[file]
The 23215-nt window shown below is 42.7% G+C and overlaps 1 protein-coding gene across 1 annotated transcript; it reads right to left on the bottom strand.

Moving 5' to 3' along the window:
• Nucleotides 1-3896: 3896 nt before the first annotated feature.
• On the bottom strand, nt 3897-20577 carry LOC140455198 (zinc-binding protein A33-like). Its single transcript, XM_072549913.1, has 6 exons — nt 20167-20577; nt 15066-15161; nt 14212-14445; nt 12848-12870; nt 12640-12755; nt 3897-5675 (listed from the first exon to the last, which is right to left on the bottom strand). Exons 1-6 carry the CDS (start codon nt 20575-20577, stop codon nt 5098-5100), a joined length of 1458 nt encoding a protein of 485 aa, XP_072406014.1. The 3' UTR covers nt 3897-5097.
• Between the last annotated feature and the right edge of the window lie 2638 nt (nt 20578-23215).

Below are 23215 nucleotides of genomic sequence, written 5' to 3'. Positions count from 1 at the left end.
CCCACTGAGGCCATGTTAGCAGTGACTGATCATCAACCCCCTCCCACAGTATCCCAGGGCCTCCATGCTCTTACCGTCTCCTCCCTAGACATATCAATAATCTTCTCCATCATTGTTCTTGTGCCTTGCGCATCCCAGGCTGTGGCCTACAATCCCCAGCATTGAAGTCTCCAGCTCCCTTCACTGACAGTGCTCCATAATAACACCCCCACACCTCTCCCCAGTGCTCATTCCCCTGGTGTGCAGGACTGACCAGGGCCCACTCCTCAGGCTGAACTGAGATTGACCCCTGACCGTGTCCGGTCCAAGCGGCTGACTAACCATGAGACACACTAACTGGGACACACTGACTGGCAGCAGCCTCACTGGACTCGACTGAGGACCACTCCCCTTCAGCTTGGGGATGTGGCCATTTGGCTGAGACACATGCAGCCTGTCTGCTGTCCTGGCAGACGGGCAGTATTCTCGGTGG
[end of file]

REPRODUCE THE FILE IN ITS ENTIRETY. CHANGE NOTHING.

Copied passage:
The 23215-nt window shown below is 42.7% G+C and overlaps 1 protein-coding gene across 1 annotated transcript; it reads right to left on the bottom strand.

Moving 5' to 3' along the window:
• Nucleotides 1-3896: 3896 nt before the first annotated feature.
• On the bottom strand, nt 3897-20577 carry LOC140455198 (zinc-binding protein A33-like). Its single transcript, XM_072549913.1, has 6 exons — nt 20167-20577; nt 15066-15161; nt 14212-14445; nt 12848-12870; nt 12640-12755; nt 3897-5675 (listed from the first exon to the last, which is right to left on the bottom strand). Exons 1-6 carry the CDS (start codon nt 20575-20577, stop codon nt 5098-5100), a joined length of 1458 nt encoding a protein of 485 aa, XP_072406014.1. The 3' UTR covers nt 3897-5097.
• Between the last annotated feature and the right edge of the window lie 2638 nt (nt 20578-23215).

Below are 23215 nucleotides of genomic sequence, written 5' to 3'. Positions count from 1 at the left end.
CCCACTGAGGCCATGTTAGCAGTGACTGATCATCAACCCCCTCCCACAGTATCCCAGGGCCTCCATGCTCTTACCGTCTCCTCCCTAGACATATCAATAATCTTCTCCATCATTGTTCTTGTGCCTTGCGCATCCCAGGCTGTGGCCTACAATCCCCAGCATTGAAGTCTCCAGCTCCCTTCACTGACAGTGCTCCATAATAACACCCCCACACCTCTCCCCAGTGCTCATTCCCCTGGTGTGCAGGACTGACCAGGGCCCACTCCTCAGGCTGAACTGAGATTGACCCCTGACCGTGTCCGGTCCAAGCGGCTGACTAACCATGAGACACACTAACTGGGACACACTGACTGGCAGCAGCCTCACTGGACTCGACTGAGGACCACTCCCCTTCAGCTTGGGGATGTGGCCATTTGGCTGAGACACATGCAGCCTGTCTGCTGTCCTGGCAGACGGGCAGTATTCTCGGTGG